Nikki Haley insists she can lose South Carolina and still get the nomination – but that would defy history

Nikki Haley greets supporters at a campaign stop in Aiken, S.C., on Feb. 5, 2024.
Allison Joyce /AFP via Getty Images

by Charles R. Hunt, Boise State University

Former South Carolina governor and United Nations Ambassador Nikki Haley, a Republican, has lost the first four presidential primary contests, but has vowed to stay in the race for the foreseeable future. Haley seems to be counting on support from her home state of South Carolina to put her in a more competitive position against former President Donald J. Trump.

Political science gives Haley a good reason to bank on doing well in South Carolina. For one thing, a candidate has naturally higher name recognition in their home state after having built a career and reputation there. Voters have gotten to know them and their record of achievement, and the candidate knows the culture of the state and its political pressure points.

Shared ties in a state are also a meaningful identity that strengthens connections with voters based on trust. Being an out-of-towner, on the other hand, can make you seem out-of-touch. Just ask Dr. Oz, whose many gaffes during his 2022 campaign for the U.S. Senate in Pennsylvania highlighted his deep roots in neighboring New Jersey.

These conditions can add up to a big electoral advantage that Haley might be counting on in South Carolina.

Unfortunately for Haley, every single poll of her home state’s voters conducted over the past two months has Trump ahead of her by more than 20 points. She recently argued that it doesn’t matter if she doesn’t win South Carolina, as long as she closes “the gap” with Trump.

But if she does lose her home state, does she still have any shot at the nomination? The historical data reveal that the answer is an emphatic “no.”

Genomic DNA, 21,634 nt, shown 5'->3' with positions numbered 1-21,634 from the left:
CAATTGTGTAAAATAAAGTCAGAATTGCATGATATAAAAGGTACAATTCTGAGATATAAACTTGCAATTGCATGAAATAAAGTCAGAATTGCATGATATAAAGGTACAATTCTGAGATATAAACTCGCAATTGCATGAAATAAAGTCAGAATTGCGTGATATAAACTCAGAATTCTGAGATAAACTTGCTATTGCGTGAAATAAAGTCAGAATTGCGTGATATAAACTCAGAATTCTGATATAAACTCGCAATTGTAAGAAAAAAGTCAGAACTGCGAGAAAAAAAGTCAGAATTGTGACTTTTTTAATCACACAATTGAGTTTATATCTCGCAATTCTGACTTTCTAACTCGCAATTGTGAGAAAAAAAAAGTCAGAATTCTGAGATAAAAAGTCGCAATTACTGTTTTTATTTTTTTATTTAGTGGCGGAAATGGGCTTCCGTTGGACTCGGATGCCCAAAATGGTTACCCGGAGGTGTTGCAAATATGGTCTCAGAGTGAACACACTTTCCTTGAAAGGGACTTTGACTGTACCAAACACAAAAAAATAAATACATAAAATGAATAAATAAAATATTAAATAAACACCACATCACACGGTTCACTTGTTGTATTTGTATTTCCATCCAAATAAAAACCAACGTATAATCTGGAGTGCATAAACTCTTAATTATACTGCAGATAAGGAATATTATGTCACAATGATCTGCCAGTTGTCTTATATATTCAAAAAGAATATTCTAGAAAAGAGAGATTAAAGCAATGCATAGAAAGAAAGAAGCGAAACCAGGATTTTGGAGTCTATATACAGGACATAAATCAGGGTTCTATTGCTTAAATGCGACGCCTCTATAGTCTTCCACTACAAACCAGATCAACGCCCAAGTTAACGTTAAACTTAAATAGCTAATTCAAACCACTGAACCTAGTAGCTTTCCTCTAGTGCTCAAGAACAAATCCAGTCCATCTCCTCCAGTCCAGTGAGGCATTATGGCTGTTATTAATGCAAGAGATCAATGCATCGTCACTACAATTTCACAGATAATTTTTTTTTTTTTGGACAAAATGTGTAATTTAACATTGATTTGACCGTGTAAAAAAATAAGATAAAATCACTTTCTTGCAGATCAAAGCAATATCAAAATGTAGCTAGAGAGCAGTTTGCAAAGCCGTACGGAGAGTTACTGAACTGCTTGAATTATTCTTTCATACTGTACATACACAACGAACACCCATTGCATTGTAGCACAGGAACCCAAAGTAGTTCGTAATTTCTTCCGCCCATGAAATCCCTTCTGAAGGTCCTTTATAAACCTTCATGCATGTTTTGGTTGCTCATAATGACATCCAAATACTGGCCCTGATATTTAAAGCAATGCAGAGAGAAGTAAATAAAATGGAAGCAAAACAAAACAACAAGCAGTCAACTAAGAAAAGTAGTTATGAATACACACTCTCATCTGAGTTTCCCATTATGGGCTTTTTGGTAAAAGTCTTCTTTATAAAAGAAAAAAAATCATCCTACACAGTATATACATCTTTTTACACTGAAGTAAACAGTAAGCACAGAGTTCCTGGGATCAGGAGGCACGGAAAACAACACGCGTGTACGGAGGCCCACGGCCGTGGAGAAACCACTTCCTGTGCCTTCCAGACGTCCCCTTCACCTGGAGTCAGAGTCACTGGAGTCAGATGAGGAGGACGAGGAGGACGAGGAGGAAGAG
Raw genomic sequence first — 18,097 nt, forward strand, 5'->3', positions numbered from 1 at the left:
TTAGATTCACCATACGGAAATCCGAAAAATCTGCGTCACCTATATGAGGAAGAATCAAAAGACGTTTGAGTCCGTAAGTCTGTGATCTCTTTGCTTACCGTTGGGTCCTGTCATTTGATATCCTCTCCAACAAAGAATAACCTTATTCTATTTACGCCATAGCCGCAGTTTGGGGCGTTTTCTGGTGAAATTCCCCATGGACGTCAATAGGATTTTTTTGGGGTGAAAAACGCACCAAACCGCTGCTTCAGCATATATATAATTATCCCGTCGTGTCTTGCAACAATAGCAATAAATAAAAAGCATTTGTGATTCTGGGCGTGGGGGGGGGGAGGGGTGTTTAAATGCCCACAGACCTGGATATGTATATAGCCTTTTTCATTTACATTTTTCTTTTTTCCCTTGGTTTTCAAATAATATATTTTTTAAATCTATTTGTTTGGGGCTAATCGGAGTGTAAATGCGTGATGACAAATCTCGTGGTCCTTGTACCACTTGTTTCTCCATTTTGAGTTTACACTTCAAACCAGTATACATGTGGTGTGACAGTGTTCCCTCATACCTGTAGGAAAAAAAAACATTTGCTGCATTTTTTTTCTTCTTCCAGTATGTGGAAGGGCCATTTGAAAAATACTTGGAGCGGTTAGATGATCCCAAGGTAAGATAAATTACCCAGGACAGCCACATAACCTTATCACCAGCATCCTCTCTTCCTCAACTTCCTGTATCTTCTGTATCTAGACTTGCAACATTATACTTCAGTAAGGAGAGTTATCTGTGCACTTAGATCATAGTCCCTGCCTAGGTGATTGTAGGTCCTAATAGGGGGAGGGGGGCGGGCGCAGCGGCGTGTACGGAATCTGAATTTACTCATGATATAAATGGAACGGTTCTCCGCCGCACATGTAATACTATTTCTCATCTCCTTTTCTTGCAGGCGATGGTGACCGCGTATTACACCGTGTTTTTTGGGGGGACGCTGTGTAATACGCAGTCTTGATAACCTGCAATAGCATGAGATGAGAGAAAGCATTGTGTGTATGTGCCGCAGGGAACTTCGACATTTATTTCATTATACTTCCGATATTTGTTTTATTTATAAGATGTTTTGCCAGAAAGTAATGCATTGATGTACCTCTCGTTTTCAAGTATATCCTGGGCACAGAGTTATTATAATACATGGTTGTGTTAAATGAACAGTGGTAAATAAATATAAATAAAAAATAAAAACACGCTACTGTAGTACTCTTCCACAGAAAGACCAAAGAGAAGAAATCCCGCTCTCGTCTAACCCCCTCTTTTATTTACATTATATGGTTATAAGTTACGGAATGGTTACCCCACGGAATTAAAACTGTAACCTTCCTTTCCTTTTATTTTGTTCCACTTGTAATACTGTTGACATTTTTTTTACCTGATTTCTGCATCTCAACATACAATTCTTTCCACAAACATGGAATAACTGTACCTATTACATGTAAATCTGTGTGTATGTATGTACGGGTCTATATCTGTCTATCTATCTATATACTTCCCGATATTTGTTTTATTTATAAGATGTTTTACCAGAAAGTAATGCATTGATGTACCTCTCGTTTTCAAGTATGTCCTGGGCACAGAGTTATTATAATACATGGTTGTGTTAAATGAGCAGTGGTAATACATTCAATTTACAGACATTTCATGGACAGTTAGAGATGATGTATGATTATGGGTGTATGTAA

Data: Haley is in trouble

I collected election results for both parties’ presidential primaries for each election year from 1992 to 2020. I then compared the percentage of the vote they received in their home state’s primary with the average they received in other states’ primaries held slightly before or on the same day as their home state.


First, every eventual nominee in this time period performed at least as well, if not better in their home state’s primary than in other comparable primaries. Even Hillary Clinton and Donald Trump, who were historically unpopular candidates in 2016, followed this trend. The same is true for nearly all of the major presidential primary candidates during this time.

The data also tell us that, in the history of the modern presidential primary, since 1972, there has not been a single eventual nominee from either party who did not win their home state.

In this sense, Haley winning the nomination without her home state would be literally unprecedented.

Of course, Haley might have other outcomes in mind. Even if she remains a consistent second-place finisher in the primaries, she could wait in the wings for the nomination if Trump’s legal difficulties prevent him from serving in some way.

But the evidence says that winning the nomination outright will be next to impossible for Haley without first winning the primary in her home state.The Conversation

Charles R. Hunt, Assistant Professor of Political Science, Boise State University

This article is republished from The Conversation under a Creative Commons license. Read the original article.

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